Understand job-specific physical fitness tests

In the last few years, the Army, Marine Corps, and Air Force started conducting job-specific physical fitness tests that use the same standards for both men and women. The change was made in an effort to maximize deployability, reduce training costs, and ensure all Military Service Members can perform at their best.

The Army currently uses the Occupational Physical Assessment Test. The Marines have MOS Specific Physical Standards (MSPS). The Air Force has Tier 2 Physical Standards. The idea is to identify members early in their careers who will be physically able to perform the intense physical requirements of ground combat arms (GCA) jobs.


The OPAT is a series of 4 tests, given only in Initial Entry Training (IET) or if a Soldier wants to reclassify MOS into a more physically demaning one, which assess muscular strength and power, and cardiorespiratory endurance. The OPAT consists of a standing long jump, seated power throw, 1-rep max deadlift, and an aerobic interval run. Performance on the OPAT is graded as black, gray, and gold, and qualifies you for MOS categories with physical demands rated as heavy, significant, and moderate. Performance below the gold standard, white, is considered an unqualifying performance.

Recruits need to take the OPAT within the first 90 days of IET. For prior-service Soldiers who entered IET before 27 Dec 2016, you’re automatically given the highest performance category for your MOS without having to take the test. For example, 31A Military Police Soldiers are automatically granted a gray physical performance level because the 31A physical performance category is “significant.” You only need to take the OPAT and earn a black-level score if you want to reclassify MOS into a “heavy” physically demanding MOS such as 11A Infantry. Find more info about the OPAT in SMOM 17-041.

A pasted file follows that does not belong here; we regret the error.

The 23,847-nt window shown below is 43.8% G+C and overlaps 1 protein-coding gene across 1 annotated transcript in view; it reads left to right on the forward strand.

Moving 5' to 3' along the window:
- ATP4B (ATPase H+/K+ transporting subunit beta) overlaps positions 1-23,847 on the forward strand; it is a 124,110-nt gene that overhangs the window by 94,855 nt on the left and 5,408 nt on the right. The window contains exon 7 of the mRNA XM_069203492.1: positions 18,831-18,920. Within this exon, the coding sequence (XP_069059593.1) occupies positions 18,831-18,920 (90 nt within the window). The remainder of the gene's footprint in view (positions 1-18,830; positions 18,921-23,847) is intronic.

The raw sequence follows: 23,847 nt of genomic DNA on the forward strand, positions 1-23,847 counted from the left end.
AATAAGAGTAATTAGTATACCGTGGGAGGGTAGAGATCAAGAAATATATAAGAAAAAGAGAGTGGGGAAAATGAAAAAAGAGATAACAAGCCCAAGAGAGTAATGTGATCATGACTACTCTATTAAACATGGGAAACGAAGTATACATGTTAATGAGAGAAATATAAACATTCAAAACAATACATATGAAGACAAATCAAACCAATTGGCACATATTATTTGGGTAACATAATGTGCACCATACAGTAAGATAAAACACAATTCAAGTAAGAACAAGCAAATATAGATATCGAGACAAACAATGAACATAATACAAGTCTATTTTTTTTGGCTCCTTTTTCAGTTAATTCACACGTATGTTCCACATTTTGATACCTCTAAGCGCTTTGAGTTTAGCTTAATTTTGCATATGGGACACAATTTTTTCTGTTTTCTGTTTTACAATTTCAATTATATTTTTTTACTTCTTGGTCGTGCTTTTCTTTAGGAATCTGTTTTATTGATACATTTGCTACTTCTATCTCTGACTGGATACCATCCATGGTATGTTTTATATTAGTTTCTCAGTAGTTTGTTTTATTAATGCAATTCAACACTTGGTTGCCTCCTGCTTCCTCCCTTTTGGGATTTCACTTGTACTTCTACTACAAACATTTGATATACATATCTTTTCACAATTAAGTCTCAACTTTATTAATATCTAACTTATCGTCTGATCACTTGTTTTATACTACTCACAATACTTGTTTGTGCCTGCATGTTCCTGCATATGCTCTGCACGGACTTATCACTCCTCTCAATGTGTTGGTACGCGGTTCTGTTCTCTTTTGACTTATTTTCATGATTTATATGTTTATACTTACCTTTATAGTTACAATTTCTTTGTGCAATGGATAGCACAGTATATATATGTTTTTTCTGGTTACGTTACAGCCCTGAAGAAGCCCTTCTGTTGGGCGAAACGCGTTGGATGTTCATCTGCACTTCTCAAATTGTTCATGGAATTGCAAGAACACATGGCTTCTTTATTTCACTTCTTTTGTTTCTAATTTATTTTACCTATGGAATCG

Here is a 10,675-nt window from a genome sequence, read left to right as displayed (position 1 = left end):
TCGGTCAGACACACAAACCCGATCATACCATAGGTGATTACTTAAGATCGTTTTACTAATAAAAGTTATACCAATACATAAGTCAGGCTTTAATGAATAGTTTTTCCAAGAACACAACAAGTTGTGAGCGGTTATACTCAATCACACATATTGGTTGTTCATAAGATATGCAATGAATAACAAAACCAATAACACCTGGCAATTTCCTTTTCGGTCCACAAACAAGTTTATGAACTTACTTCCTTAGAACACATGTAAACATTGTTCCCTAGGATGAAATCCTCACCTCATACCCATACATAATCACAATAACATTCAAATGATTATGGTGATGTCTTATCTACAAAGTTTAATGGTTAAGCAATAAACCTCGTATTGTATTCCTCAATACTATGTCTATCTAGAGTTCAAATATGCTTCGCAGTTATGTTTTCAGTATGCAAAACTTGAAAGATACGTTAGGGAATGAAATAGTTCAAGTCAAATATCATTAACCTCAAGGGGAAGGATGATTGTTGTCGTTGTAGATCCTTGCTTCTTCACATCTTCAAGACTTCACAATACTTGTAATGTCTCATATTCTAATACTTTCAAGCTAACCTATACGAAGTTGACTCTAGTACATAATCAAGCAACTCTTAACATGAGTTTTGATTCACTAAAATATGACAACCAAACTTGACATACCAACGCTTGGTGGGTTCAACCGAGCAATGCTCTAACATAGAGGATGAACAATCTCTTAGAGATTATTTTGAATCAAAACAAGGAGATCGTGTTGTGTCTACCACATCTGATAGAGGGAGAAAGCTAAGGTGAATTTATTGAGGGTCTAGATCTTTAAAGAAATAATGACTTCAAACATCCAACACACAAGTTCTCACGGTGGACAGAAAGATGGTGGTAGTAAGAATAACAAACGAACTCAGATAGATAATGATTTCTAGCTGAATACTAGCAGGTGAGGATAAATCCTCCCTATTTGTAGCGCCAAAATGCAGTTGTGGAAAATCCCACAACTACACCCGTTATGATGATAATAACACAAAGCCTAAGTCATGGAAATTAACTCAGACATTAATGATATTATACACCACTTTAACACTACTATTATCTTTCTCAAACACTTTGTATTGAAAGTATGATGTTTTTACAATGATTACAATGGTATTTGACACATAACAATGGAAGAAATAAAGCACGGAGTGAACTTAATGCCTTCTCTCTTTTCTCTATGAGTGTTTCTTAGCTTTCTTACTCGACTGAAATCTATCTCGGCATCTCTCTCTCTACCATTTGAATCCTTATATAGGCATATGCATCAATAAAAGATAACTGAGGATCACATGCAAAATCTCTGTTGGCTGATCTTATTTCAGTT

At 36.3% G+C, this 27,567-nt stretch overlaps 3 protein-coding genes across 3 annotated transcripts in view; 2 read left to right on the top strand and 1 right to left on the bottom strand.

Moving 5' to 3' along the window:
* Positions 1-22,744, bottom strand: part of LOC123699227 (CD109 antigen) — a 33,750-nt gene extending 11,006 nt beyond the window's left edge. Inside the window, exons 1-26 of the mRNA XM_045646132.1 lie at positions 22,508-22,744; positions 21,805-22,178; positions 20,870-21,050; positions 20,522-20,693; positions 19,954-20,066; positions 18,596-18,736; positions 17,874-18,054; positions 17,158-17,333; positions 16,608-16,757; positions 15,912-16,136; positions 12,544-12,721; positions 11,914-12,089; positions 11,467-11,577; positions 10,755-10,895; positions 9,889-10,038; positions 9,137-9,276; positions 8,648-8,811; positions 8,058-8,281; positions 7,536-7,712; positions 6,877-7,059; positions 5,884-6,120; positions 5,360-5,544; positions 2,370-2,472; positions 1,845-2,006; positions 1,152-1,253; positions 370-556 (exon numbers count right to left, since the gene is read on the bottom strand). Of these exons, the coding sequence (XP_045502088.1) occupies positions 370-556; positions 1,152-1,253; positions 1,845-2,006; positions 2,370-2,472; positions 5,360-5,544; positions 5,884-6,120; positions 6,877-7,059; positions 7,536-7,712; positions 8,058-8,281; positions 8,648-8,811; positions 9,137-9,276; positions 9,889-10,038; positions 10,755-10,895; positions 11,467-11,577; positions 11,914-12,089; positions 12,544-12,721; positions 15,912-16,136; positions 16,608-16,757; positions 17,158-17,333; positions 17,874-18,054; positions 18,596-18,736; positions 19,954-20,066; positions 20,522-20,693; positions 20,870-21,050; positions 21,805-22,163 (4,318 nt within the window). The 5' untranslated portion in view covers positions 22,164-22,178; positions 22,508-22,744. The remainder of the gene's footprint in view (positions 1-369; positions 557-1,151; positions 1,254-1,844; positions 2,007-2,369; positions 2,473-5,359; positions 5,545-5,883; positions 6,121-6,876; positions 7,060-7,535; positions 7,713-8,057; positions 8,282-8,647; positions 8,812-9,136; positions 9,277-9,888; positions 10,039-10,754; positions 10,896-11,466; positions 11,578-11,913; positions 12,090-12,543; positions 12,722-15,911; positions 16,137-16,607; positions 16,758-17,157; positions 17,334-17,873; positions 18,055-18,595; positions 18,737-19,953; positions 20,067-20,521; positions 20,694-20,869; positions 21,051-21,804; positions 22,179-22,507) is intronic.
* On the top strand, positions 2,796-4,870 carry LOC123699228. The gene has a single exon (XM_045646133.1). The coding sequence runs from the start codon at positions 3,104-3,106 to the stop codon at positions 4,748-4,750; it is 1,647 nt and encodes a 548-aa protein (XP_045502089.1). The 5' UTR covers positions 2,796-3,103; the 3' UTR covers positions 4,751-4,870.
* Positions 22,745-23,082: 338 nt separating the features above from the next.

Alt-text for non-PDF graphic [to be completed at time graphic is finalized]:  OPAT Standards Summary U.S. Army Occupational Physical Assessment Test (OPAT) Physical Standards Pre-training level of fitness Heavy (black) level: Long Jump Cutoff  = 160 cm or 5 feet 3 inches; Power Throw Cutoff = 450 cm or 14 feet 9 inches; Standing Deadlift Cutoff = 160 pounds; and Interval Run Cutoff = 43 shuttles or you need to complete the second repetition in stage 6 to hit the black standard Significant (gray) level: Long Jump Cutoff = 140 cm or 4 feet 7 inches; Power Throw Cutoff = 400 cm or 13 feet 1 inches; Standing Deadlift Cutoff = 140 pounds; and Interval Run Cutoff = 40 shuttles or you need to complete the eighth repetition in stage 5 to hit the gray standard Moderate (gold) level: Long Jump Cutoff  = 120 cm or 3 feet 11 inches; Power Throw Cutoff = 350 cm or 11 feet 6 inches; Standing Deadlift Cutoff = 120 pounds; and Interval Run Cutoff = 36 shuttles or you need to complete the fourth repetition in stage 5 to hit the black standard Unqualified (white) level: Any event score below Moderate (gold) level Applicant must meet minimum scores in each event to qualify for that level As of 3 June 2016. Changes will be published via ALARACT Adapted from SMOM 17-041 (AC) and Sharp, M.A. et al. (2018). Longitudinal Validation of the Occupational Physical Assessment Test (OPAT).